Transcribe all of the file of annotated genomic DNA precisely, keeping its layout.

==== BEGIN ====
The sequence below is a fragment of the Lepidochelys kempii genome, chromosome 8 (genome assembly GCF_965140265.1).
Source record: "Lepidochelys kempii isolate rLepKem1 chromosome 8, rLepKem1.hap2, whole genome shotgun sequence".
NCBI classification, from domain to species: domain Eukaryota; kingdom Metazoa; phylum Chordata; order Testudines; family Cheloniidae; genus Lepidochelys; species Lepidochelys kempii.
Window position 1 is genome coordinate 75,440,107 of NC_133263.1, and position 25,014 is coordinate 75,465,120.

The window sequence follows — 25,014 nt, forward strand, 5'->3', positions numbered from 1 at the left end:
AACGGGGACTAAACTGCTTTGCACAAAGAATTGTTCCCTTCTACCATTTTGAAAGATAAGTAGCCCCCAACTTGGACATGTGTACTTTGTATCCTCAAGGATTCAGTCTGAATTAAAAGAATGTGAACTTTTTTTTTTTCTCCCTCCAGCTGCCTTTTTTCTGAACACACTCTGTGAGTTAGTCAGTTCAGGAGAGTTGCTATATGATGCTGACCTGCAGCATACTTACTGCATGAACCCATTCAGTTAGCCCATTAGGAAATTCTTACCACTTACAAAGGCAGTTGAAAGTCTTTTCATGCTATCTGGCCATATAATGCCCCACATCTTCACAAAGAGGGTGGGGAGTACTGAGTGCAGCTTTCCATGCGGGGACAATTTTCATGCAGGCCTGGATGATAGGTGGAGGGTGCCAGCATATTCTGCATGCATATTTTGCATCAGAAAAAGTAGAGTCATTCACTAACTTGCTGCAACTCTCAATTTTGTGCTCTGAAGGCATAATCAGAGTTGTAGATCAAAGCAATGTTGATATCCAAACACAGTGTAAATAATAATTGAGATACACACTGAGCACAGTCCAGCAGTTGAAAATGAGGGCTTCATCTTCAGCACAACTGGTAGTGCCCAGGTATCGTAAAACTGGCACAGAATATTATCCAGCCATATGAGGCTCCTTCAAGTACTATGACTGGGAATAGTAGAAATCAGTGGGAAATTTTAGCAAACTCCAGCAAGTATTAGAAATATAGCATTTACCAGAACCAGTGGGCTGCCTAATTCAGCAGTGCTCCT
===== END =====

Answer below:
The sequence below is a fragment of the Lepidochelys kempii genome, chromosome 8 (genome assembly GCF_965140265.1).
Source record: "Lepidochelys kempii isolate rLepKem1 chromosome 8, rLepKem1.hap2, whole genome shotgun sequence".
NCBI classification, from domain to species: domain Eukaryota; kingdom Metazoa; phylum Chordata; order Testudines; family Cheloniidae; genus Lepidochelys; species Lepidochelys kempii.
Window position 1 is genome coordinate 75,440,107 of NC_133263.1, and position 25,014 is coordinate 75,465,120.

The window sequence follows — 25,014 nt, forward strand, 5'->3', positions numbered from 1 at the left end:
AACGGGGACTAAACTGCTTTGCACAAAGAATTGTTCCCTTCTACCATTTTGAAAGATAAGTAGCCCCCAACTTGGACATGTGTACTTTGTATCCTCAAGGATTCAGTCTGAATTAAAAGAATGTGAACTTTTTTTTTTTCTCCCTCCAGCTGCCTTTTTTCTGAACACACTCTGTGAGTTAGTCAGTTCAGGAGAGTTGCTATATGATGCTGACCTGCAGCATACTTACTGCATGAACCCATTCAGTTAGCCCATTAGGAAATTCTTACCACTTACAAAGGCAGTTGAAAGTCTTTTCATGCTATCTGGCCATATAATGCCCCACATCTTCACAAAGAGGGTGGGGAGTACTGAGTGCAGCTTTCCATGCGGGGACAATTTTCATGCAGGCCTGGATGATAGGTGGAGGGTGCCAGCATATTCTGCATGCATATTTTGCATCAGAAAAAGTAGAGTCATTCACTAACTTGCTGCAACTCTCAATTTTGTGCTCTGAAGGCATAATCAGAGTTGTAGATCAAAGCAATGTTGATATCCAAACACAGTGTAAATAATAATTGAGATACACACTGAGCACAGTCCAGCAGTTGAAAATGAGGGCTTCATCTTCAGCACAACTGGTAGTGCCCAGGTATCGTAAAACTGGCACAGAATATTATCCAGCCATATGAGGCTCCTTCAAGTACTATGACTGGGAATAGTAGAAATCAGTGGGAAATTTTAGCAAACTCCAGCAAGTATTAGAAATATAGCATTTACCAGAACCAGTGGGCTGCCTAATTCAGCAGTGCTCCT